Biography of Andrew Jackson

Topics: United States, Native Americans in the United States, Indian removal Pages: 2 (490 words) Published: January 22, 2013
Lou Rodgers
US History
Andrew Jackson DBQ

It is the duty of voters and the electoral college of our country to pursue and elect a president that will sustain our country as a reliable and enforcing leader. These presidents are obligated to make the decisions of our country that will unite and better us as a whole. Our 7th president of the united states was Andrew Jackson. He made many decisions with the intention to fully benefit our nation, even if some were wrong. Such as The Indian removal acts. But many were right, such as the idea of rightfully opposing southern succession. Many of his ideas and decisions rightfully helped america and its progress towards being united. Andrew Jackson had many beneficial views towards America that many people agreed with. His decision to veto the national bank gave an opportunity to those who financially were struggling. Especially since they were humble. This is something that Andrew Jackson respected and noticed through the people of his country. He did not favor those who were rich that seeked full attention toward the economy. (Document 2). Another very beneficial view that jackson owned was his idea towards the succession of the south. This frustrated him very much. As he mentions “ The Union was formed for the benefit of all. “ Jackson felt as though until america was fully united, then we may not grow and prosper as a strong powerful country. This idea highly stressed by Jackson. (Document 5) Even though the country may have had a civil war, He would not let go of this belief.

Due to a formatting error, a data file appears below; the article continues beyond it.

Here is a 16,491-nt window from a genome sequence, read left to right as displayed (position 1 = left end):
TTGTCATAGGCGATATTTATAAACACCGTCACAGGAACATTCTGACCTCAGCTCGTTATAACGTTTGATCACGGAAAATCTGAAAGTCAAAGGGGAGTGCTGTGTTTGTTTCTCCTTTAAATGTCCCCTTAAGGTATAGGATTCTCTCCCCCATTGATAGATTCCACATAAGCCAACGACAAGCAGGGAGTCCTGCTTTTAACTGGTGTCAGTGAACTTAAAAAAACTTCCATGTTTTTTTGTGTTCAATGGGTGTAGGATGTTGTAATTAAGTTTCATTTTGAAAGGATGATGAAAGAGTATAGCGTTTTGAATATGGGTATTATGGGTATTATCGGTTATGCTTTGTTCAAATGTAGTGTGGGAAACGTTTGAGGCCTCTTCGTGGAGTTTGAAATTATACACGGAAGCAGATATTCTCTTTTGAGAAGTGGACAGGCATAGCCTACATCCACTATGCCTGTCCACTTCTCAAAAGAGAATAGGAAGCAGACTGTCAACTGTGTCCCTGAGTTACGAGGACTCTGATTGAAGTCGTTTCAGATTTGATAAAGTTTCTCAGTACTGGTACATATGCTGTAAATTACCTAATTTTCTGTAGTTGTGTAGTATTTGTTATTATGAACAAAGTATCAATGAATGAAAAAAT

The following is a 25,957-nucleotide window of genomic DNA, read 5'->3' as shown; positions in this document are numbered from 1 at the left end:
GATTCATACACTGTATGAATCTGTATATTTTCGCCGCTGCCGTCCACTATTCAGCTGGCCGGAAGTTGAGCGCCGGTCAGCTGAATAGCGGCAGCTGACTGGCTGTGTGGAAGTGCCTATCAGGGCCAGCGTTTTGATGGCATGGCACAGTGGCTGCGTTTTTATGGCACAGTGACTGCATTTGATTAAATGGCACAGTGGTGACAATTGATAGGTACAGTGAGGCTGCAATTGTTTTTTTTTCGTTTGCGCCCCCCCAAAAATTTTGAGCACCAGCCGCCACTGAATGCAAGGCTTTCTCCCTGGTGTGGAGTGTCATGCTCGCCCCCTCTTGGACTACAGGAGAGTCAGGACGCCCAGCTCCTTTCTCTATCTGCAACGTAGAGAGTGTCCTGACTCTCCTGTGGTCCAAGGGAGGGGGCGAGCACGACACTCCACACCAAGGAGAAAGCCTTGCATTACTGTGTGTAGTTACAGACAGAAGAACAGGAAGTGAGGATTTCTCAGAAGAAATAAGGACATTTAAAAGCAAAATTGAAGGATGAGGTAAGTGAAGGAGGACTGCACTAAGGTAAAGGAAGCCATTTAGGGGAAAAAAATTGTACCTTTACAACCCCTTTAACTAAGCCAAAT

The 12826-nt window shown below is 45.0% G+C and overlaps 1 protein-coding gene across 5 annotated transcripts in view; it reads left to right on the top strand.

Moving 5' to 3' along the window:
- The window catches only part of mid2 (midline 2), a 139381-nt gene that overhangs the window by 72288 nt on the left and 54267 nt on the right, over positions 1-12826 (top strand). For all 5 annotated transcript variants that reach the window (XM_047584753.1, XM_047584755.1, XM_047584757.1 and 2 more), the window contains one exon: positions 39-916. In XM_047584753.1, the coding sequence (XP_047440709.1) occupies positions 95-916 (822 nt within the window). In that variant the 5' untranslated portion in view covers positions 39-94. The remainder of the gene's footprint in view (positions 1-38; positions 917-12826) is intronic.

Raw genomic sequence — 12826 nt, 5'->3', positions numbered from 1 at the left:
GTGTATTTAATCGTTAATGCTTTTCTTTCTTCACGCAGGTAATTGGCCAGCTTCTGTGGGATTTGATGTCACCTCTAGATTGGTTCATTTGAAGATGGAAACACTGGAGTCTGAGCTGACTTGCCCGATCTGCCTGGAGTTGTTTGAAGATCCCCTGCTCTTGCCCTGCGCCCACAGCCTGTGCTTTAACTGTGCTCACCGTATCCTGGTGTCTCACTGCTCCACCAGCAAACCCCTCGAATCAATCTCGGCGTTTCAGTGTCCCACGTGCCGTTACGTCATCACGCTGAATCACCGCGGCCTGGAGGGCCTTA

Although Andrew Jackson was filled with mostly beneficial thoughts towards the progression of America, Some of these thoughts and ideas were wrongfully taken place towards the originality of the American land. This idea was the Indian removal act. This act was highly

pursued by Andrew Jackson because he felt as if the Native american people were not able to fully be in contact and were not able to prosper with a “civilized community” or...
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